Harris drops a bomb

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THE appointment of Ron ‘Chopper’ Harris as the manager of Jersey’s national football team in October 2001 was a strange one, to say the least.

One of the game’s characters in the 60s and 70s, he was renowned for his no-nonsense, exuberant tackling as a centre-half who played 795 appearances over a 20-year period for Chelsea.

But his only previous managerial experience was a brief stint in charge of Fourth Division side Aldershot during the 1984–85 season.

Conversely, his high profile did not really befit a team made up of lowly amateurs whose calendar consisted of the annual grudge match against Guernsey, the odd game against a military team and a handful of matches against county-select teams from the south-west. What, exactly, is there to manage? And to what purpose?

Furthermore, Harris was not living on the Island and had no intention to. After all, this was an unpaid gig.

If the JFA did not have the foresight to know these details would become a problem, once it starting trying to gaslight Harris into making it a problem, the ‘hardman’, as he has often been referred as, was having none of it and 20 years ago he resigned.

In the 16 months of his tenure, Jersey played just three matches, losing to Cornwall and Sussex in the pointless South-West Counties Championship and winning in the more important Muratti Vase 2-1.

Matters came to a head over an email sent by JFA president Charlie Tostevin in which he criticised Harris for the proposed training schedule for Jersey’s next South-West Counties match against the Army.

‘I’m not prepared to take criticism on a email that in his opinion it’s poor preparation,’ said an indignant Harris.

‘I don’t get paid a penny for doing the job and I don’t expect to, but I’m not prepared to take the flak. It’s been thrown in my face.

‘Charlie Tostevin is on about me not being able to come over all the time but they knew that when I took the job. I’m coming over giving my free time to help the Island.’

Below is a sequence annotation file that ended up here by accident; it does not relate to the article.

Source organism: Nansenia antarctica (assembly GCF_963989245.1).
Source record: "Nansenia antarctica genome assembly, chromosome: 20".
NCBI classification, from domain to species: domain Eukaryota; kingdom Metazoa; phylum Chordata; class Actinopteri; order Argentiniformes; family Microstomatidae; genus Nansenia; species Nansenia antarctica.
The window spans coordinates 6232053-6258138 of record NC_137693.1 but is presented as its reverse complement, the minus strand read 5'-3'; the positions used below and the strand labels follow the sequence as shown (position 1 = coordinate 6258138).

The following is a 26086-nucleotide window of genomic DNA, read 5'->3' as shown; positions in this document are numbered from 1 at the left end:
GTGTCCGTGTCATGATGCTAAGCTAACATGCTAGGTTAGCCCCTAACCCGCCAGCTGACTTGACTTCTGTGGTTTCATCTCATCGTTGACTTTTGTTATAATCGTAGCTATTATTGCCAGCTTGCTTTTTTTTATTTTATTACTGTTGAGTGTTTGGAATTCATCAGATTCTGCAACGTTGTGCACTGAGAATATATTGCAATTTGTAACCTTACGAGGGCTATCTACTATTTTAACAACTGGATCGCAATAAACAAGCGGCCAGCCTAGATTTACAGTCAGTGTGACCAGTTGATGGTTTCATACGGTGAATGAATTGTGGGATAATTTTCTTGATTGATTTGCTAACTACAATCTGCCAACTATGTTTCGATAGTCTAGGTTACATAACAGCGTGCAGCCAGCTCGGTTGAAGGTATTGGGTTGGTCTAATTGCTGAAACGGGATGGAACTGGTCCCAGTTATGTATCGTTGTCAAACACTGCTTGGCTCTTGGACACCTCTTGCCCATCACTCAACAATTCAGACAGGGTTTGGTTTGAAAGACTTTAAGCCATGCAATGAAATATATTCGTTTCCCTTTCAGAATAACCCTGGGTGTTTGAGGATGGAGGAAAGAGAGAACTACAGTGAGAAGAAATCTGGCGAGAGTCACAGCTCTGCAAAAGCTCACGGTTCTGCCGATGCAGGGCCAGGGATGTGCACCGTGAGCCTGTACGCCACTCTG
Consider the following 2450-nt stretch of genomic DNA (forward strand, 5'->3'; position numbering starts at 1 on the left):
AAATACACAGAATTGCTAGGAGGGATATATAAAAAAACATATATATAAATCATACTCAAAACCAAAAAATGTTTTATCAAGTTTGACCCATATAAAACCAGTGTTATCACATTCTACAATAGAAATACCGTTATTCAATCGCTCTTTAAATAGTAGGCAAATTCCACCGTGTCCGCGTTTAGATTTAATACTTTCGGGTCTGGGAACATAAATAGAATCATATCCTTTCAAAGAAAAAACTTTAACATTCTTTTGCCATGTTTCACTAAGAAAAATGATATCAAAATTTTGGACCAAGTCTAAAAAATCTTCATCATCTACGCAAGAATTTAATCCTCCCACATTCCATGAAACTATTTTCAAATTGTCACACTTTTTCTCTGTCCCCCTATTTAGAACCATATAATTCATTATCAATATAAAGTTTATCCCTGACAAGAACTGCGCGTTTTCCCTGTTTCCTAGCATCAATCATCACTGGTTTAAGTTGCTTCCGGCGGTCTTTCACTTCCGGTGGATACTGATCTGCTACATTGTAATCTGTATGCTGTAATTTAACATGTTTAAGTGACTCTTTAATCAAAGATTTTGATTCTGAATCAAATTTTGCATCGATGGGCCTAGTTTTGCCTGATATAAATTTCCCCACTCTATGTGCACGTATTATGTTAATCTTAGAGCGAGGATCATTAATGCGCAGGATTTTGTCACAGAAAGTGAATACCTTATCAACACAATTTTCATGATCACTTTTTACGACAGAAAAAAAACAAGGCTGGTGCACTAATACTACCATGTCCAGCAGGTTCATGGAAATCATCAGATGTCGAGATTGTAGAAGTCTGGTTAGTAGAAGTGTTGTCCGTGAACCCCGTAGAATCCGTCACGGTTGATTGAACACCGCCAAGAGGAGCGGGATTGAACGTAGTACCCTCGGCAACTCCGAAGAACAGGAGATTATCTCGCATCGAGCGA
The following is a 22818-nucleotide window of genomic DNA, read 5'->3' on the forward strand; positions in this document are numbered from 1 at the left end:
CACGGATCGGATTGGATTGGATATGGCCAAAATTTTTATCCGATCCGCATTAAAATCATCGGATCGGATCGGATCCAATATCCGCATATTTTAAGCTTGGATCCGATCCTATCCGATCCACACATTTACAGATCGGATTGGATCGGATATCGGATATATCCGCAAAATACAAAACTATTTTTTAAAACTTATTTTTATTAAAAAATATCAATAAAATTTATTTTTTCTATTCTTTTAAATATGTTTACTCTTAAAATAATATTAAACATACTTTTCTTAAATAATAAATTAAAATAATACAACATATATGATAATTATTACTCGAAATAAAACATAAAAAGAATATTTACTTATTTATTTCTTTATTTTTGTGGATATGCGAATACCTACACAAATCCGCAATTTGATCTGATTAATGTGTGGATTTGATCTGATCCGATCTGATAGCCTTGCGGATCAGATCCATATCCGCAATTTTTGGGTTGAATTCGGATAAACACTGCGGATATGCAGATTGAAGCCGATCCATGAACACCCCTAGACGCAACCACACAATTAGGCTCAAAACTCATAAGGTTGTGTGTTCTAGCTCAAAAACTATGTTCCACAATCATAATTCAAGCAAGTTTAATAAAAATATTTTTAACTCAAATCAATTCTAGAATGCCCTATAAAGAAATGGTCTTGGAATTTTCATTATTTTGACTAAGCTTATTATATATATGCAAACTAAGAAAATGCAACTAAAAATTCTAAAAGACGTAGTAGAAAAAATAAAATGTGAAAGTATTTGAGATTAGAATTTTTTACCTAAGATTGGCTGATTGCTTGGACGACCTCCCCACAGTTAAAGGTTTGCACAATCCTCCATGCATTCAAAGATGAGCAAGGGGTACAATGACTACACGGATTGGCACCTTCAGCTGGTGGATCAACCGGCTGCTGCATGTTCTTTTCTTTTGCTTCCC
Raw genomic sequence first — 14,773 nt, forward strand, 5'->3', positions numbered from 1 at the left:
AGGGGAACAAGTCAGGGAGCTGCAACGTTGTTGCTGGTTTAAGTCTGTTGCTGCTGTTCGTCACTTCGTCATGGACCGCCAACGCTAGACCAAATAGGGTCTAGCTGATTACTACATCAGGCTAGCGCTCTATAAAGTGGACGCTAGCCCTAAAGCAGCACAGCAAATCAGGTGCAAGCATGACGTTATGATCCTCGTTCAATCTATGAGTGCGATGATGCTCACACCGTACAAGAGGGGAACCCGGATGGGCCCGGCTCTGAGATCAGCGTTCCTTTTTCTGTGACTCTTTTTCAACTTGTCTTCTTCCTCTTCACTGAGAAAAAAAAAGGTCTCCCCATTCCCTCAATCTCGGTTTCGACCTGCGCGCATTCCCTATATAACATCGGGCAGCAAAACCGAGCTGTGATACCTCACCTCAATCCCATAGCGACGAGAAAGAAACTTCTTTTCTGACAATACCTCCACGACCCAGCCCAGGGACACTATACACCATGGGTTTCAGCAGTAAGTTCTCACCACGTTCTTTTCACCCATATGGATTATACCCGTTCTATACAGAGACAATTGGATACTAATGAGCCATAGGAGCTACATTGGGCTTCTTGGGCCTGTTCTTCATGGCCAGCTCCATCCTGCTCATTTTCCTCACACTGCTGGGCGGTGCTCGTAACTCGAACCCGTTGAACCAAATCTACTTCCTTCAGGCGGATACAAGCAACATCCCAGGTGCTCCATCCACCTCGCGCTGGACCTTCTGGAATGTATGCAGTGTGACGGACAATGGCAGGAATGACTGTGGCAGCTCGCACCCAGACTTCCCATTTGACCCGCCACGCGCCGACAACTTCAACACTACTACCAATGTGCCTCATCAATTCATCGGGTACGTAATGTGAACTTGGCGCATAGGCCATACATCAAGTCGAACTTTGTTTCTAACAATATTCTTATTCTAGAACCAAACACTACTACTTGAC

Harris went on to accuse the JFA of being ‘very amateurish … they have got a lot to learn’, adding with intrigue: ‘there is a lot of back-stabbing in Jersey football.’

In a statement, Tostevin admitted he used the words ‘poor preparation’ because ‘Ron had left the Island … and was not returning until the day of the match’.

When Harris approached the JFA to inquire about the role, Tostevin thought it was a joke. It turned out the inquiry was real but the subsequent appointment became a bad one, though, even in hindsight, Tostevin believed it ‘was the correct one at the time’.

Harris, however, had some sympathy. His number two, Bob Kearsey, said he was ‘100% behind this decision’. Meanwhile, Chris Lake, writing for the JEP, said: ‘I don’t blame him for resigning. What more did the JFA expect from him? It isn’t as if they paid for him to fly over here every weekend.

‘Instead, he sorted out the flights and the accommodation himself.’

He had the players’ support too. Bradley Vowden, who captained Jersey under Harris, and is now the current incumbent as JFA president, said at the time: ‘It’s a real shame that he won’t be [involved] anymore. In my view, he did a fantastic job and we were aware he wouldn’t be around all the time.’

The JFA, on their part, wasted no time in appointing Dave Matthews – who Harris openly accused as having a hand in his downfall – as the caretaker manager and, after retaining the Muratti and finishing third in the Island Games in Guernsey that summer, he was given the role on a permanent basis.

Harris, meanwhile, continued with the lucrative business of after-dinner speaking. It was at one such engagement in Jersey that it was suggested to him that he should become the Island manager. He hasn’t been back.

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